One year for Christmas several people were drilling me about my diet. They wanted so much to categorize my eating habits. “You're gluten-free, right? So I can go to the store and buy everything that says gluten-free and you'll eat it?”
“Well, no. Not exactly,” I said. “Most gluten-free breads have yeast and I can't eat yeast. And the sweets usually have tons of refined sugar, and I'm a mess when I eat sugar.” Seriously, I'm all tears, mood-swings, achy joints, and itchy skin. It's insane.
They scratched their chins, they furrowed their brows, they asked more questions.
“Vegan? Vegetarian?” What's your label?
Even after I started eating meat, I was a closet-carnivore, meaning I didn't want the world to know that I'd ditched my vegetarian ways. Part of this was me not accepting the loss of that label, but also being extremely picky about the type of meat I ate. I didn't want to go to a party and have a massive steak slapped in front of me – which happened when my husband told someone I now ate meat. I sat there, nervously cutting up the steak, pushing it around my plate, mixing it with the broccoli, adding some sauce, and trying one little bite (which made me want to throw up). It was pretty obvious at the end of the meal that I didn't eat any of the steak, with everyone else's plates empty with a pile of gnawed on bones. Because of this, I sometimes tell people I'm a vegetarian, sometimes a vegan, just to avoid eating huge hunks of meat drenched in dairy.
“You see,” I tried explaining. “I eat some meat, but not much. And I can eat some dairy, but not regular cheese. I can eat goat's cheese, and cow's feta, and any kind of yogurt, but without sugar, and I can eat butter, but I prefer organic.”
They blinked at me.
“But what's your label?”
“I guess I have many labels,” was all I could say. “Gluten-free, sugar-free, dairy-free. Maybe Paleo is the best one for now?”
They looked at each other, shrugging, before walking away, giving up.
Then there was the time I tried eating all raw, mostly because it sounded super healthy at the time. I ate a lot of salad, and I mean a lot of salad, and pounds and pounds of expensive almonds – made into crazy creative dishes (like almond burgers, almond cheese, almond pizza crust, almond pate). It was fun but I was always starving. However, I did create a cool raw dessert recipe book during that time, which you can order HERE. People would see me at the store after that, with a cart full of crackers, hummus, and pasta and sheepishly say, “But that's not raw.” As if I was blatantly cheating in broad daylight. But nowhere in my book did it actually say I was a devout raw foodist. I just liked making raw desserts.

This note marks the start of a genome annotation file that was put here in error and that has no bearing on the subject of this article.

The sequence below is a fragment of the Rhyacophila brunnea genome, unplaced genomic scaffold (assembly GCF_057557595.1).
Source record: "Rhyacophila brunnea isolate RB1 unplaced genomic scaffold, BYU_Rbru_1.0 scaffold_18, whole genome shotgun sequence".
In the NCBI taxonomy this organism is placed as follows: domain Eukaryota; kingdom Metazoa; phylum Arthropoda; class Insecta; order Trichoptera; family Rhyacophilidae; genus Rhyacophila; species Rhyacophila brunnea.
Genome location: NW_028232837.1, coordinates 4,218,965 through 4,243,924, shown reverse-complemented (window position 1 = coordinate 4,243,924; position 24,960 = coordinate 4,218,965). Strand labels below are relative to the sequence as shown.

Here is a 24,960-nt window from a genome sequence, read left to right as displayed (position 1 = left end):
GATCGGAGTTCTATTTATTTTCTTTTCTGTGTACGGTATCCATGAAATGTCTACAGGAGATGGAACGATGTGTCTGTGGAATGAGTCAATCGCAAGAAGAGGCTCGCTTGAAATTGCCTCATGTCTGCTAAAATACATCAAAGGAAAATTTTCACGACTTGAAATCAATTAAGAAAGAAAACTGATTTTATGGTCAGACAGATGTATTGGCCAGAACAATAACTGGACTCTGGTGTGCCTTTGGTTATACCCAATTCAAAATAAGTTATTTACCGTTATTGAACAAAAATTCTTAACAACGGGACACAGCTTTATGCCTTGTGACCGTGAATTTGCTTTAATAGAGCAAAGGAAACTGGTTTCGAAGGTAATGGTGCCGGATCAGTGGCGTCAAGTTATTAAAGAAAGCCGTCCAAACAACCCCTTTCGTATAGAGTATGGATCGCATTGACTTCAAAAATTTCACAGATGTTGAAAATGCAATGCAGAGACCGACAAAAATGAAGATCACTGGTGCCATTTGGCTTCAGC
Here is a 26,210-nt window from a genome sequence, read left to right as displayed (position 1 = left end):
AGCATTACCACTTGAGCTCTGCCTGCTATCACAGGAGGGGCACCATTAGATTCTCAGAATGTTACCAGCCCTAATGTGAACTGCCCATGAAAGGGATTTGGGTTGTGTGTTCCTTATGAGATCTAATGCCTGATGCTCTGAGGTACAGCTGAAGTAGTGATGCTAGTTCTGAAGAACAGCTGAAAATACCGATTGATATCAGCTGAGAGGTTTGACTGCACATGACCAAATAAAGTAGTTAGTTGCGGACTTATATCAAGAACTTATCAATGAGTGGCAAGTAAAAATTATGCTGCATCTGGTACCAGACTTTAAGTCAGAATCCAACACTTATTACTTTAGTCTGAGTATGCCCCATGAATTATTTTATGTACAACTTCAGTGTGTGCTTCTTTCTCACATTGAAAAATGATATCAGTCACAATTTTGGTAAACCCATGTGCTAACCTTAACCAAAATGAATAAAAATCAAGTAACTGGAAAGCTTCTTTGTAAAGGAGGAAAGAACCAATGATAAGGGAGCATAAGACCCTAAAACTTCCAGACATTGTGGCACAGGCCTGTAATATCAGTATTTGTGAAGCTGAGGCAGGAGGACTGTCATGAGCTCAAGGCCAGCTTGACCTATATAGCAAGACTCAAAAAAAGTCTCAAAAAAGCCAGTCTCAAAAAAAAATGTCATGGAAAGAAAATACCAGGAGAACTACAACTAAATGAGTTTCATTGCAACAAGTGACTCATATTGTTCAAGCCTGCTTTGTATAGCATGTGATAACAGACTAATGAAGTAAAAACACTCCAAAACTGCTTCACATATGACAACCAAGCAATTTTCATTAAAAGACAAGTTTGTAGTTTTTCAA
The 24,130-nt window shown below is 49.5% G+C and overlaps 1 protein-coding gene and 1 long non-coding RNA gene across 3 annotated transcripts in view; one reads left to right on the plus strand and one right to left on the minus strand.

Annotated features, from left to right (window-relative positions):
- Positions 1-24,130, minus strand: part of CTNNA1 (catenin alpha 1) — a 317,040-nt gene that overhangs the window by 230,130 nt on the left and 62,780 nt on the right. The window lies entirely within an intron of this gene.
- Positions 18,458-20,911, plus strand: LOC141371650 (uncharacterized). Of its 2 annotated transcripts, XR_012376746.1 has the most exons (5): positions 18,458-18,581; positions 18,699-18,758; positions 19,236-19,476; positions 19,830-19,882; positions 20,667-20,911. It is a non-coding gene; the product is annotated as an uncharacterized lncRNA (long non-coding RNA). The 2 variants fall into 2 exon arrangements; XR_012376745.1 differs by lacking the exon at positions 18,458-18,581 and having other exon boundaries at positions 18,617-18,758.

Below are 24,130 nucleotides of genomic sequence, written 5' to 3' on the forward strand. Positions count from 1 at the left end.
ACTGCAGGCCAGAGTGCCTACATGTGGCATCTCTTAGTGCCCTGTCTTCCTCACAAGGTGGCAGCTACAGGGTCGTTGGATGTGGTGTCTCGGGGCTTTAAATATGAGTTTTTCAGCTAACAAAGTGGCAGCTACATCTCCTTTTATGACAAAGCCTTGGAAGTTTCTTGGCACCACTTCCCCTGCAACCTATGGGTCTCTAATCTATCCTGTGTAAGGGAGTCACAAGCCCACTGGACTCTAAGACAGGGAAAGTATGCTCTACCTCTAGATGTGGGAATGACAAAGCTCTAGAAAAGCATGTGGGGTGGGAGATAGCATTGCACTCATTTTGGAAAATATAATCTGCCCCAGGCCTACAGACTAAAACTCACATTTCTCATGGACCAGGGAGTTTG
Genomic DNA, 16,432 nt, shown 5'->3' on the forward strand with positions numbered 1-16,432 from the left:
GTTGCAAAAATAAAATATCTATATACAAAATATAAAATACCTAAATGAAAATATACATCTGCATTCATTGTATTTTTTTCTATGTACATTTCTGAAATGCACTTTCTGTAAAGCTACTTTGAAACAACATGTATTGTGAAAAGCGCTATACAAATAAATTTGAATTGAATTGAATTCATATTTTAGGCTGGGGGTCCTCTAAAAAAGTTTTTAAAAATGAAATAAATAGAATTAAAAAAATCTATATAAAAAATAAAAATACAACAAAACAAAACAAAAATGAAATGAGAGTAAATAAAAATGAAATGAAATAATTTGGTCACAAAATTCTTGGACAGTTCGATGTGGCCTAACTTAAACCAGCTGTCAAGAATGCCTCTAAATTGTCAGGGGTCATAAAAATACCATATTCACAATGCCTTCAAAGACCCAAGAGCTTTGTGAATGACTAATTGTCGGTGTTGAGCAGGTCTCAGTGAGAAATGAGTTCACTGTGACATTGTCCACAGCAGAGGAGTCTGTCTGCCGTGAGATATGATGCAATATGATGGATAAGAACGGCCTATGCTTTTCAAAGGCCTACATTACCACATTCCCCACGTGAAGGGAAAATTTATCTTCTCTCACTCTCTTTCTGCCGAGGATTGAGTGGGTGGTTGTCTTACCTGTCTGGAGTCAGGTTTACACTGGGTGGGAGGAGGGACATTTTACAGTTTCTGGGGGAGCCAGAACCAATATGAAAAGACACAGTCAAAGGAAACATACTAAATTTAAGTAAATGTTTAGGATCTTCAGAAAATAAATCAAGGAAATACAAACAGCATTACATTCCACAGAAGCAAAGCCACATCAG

All too often we look at people changing their beliefs as being hypocrites or wishy-washy. But the truth is that humans are meant to be flexible eaters (my dad used to refer to himself as a “flexitarian” - eating whatever was available, although now he's a vegan in an effort to reduce his high blood pressure and it's working!). We adapt and flex to what's available to us, what we need, what we crave, what we believe is best for us in that exact moment.
Basically I'm here to say that it's important to accept everyone's diet, whether they are strict or constantly changing. Maybe this year you're a vegan, maybe next year you're doing Keto – maybe for health reasons, or environmental reasons, or just to lose weight (or to follow the latest fad – which is okay too). And the year after that you're trying raw (go ahead and order my recipe book – you won't regret it!). Or maybe this morning you ate meat, but tonight you're craving a vegan meal. The problem with labels is that we think they are rigid, finite, defining a person and their habits forever. No. We're way more flexible than that. So if you call yourself a vegan but you want to eat some chocolate cream pie on Christmas, go ahead. Or if you've always eaten meat but you suddenly want to skip the ham and make tofu turkey this Christmas, then do it (I recommend this tempeh turkey recipe). Either way, just remember that eating can be either strict, flexible, or a combination of both. It's totally up to you.
(For recipe inspiration, check out Jill's Pinterest page. Tons of great gluten-free, low-sugar, Paleo, etc. options)
Jill Chafin is a freelance writer, aerialist & dancer, food enthusiast, and mama. She was runner-up in the 2012 America's Next Author Competition and holds a BA in Psychology from the University of North Carolina at Chapel Hill. She's currently working on several novels.